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"Investing in the Future" – Regional Conference on Protecting Refugee Children in the Middle East and North Africa. Introductory Remarks by António Guterres, United Nations High Commissioner for Refugees. Sharjah, United Arab Emirates, 15 October 2014

Speeches and statements

"Investing in the Future" – Regional Conference on Protecting Refugee Children in the Middle East and North Africa. Introductory Remarks by António Guterres, United Nations High Commissioner for Refugees. Sharjah, United Arab Emirates, 15 October 2014

15 October 2014

As delivered

Your Highness,

Your Majesty,

Honorable Ministers,


Ladies and Gentlemen,

It is my pleasure to welcome you to this conference, the first of its kind in this region. I would like to express my sincere appreciation to His Highness Sheikh Dr. Sultan Bin Mohammed Al Qasimi, Member of the Supreme Council and Ruler of Sharjah. Under your leadership, Your Highness, Sharjah has become a leader in culture. I would also like to thank Her Highness Sheikha Jawaher Bint Mohammed Al Qasimi of Sharjah, UNHCR's first Eminent Advocate, whose tireless advocacy for refugees has been remarkable, including in the preparation of this conference.

As Her Majesty said, global forced displacement is now at a level not seen since the end of the Second World War. Over 51 million people worldwide have been uprooted by conflict and persecution, and last year, more than 32,000 people were forced to flee every day - more than twice the daily figure only two years ago.

This region has been the hardest hit. Many countries from Mauritania to Yemen host important refugee populations. But the most challenging displacement crisis confronting today's world is of course the one triggered by the conflict in Syria and its dramatic spill-over into Iraq.

UNHCR has registered over 3.2 million Syrian refugees in Lebanon, Jordan, Turkey, Iraq and Egypt, the largest refugee population under our mandate today. This influx has an enormous impact on the economies and societies of the receiving countries, and on the lives of ordinary people in the host communities. Public infrastructure, schools and hospitals are overcrowded across the region, and high unemployment, shrinking salaries and rising prices leave many members of the host population struggling to make ends meet. At the same time, Syrian refugees are becoming increasingly vulnerable, as their savings have long run out and many are about to enter their third or fourth winter in exile.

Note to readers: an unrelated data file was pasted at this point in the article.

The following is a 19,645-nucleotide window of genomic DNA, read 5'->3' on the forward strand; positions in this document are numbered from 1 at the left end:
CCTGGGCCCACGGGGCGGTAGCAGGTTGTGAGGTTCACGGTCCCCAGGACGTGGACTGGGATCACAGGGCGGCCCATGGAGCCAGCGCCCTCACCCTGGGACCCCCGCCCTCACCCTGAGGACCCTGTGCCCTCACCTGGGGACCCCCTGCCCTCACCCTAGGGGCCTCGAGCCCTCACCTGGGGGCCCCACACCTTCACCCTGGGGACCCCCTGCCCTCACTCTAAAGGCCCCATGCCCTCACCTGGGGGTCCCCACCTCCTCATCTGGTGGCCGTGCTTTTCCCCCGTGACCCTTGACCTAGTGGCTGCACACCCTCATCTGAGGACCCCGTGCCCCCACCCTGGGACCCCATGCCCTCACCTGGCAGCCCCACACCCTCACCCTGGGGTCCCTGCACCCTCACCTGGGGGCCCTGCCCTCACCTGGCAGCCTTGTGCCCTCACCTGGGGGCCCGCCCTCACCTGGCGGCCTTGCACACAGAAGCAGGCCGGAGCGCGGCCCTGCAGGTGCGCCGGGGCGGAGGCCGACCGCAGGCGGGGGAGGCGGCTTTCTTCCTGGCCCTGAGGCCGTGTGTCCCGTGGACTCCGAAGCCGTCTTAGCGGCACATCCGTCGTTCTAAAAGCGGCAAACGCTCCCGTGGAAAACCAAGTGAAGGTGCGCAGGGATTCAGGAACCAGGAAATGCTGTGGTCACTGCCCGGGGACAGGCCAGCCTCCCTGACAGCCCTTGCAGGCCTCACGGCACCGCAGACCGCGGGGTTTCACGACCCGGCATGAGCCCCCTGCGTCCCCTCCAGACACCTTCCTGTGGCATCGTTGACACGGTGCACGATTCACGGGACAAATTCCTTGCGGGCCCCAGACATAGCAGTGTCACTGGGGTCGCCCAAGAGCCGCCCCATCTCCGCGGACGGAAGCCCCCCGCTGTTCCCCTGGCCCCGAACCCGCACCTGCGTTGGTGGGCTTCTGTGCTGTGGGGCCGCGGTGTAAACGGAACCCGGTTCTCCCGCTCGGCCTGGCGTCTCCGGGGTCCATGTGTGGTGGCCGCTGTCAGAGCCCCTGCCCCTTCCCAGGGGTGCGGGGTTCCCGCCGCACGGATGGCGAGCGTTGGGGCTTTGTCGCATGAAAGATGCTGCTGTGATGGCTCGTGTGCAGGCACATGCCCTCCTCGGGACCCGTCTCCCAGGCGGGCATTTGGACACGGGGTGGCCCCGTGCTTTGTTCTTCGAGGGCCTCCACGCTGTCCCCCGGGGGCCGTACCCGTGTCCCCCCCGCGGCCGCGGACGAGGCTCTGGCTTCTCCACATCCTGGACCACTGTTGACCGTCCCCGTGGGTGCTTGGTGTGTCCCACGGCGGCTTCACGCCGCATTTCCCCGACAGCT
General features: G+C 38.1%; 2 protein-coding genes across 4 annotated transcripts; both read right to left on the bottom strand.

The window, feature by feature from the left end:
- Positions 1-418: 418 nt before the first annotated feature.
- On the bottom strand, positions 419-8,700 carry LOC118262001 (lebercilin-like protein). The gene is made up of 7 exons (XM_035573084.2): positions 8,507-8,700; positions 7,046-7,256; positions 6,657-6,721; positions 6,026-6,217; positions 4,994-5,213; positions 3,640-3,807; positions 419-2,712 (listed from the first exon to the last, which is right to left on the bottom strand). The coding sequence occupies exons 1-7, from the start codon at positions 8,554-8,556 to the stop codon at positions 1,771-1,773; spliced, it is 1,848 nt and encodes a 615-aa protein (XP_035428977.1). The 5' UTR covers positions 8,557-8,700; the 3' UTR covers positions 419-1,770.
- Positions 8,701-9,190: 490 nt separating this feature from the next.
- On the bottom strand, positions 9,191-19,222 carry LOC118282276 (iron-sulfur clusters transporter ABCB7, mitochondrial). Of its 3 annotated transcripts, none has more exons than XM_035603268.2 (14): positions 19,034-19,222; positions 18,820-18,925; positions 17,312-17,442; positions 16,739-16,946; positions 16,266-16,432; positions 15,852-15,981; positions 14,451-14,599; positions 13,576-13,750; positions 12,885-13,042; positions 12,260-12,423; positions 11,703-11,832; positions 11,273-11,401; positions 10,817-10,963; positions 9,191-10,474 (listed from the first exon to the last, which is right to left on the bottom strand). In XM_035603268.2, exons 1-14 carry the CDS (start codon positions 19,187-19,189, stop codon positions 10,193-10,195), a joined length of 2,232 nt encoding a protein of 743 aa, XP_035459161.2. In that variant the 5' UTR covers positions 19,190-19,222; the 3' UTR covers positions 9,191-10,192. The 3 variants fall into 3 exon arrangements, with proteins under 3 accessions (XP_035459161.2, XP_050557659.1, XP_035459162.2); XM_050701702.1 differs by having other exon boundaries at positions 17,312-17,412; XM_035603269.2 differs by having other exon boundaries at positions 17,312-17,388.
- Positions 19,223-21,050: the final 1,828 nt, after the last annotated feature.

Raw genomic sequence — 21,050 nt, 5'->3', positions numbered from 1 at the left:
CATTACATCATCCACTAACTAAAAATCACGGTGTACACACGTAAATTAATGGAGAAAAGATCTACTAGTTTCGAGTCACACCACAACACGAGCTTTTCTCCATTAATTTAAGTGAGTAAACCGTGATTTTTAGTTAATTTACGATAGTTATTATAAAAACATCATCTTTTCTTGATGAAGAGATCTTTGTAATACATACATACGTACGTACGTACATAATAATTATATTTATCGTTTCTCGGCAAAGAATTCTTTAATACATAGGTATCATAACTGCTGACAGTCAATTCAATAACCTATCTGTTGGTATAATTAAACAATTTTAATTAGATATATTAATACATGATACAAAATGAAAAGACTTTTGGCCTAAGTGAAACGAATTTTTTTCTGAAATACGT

The generosity of Syria's neighbours must be matched by much stronger international support, to allow them to address the escalating demands placed on national services and infrastructures. These needs far exceed the resources, expertise and capacities of humanitarian organizations. Longer-term assistance by development actors, bilateral partners and international financial institutions is now required to address the massive structural impact of the current crisis.

True and effective burden-sharing also means that borders beyond the neighbouring states must be open for those fleeing violence and war. Just last week, I addressed the European Council of Ministers of Justice and Home Affairs in Luxembourg and insisted on the need to offer more legal avenues for Syrian refugees to reach Europe, including through resettlement and humanitarian admission, family reunification or more flexible visa policies. And during a visit to this region only last month, I had the opportunity to advocate for the well-being of Syrian refugees in Saudi Arabia and the United Arab Emirates.

Excellencies, Ladies and Gentlemen,

Conflict and displacement are terrible experiences for anyone. But they pose the most serious risks to those who are the least able to protect themselves: children. They already make up half of the world's refugees, the highest proportion in over a decade. Here in this region, every single minute, another child is forced to flee his or her country.

The impact of forced displacement on children is enormous - sometimes with only a few hours' notice, they have to abandon everything they know: their homes and communities, their schools, their friends, their aspirations. Far too often, becoming a refugee also means leaving behind their childhood.

Many of the refugee children I have met experienced the violence and brutality of war, lost loved ones or were wounded themselves. They may have found shelter from the fighting across the border, but their life in exile is full of uncertainty and daily struggles. Many are separated from their families, have difficulties accessing basic services, and live in increasing poverty. Only one in two Syrian refugee children in the neighbouring countries is receiving education, and many receive only informal education short of required standards.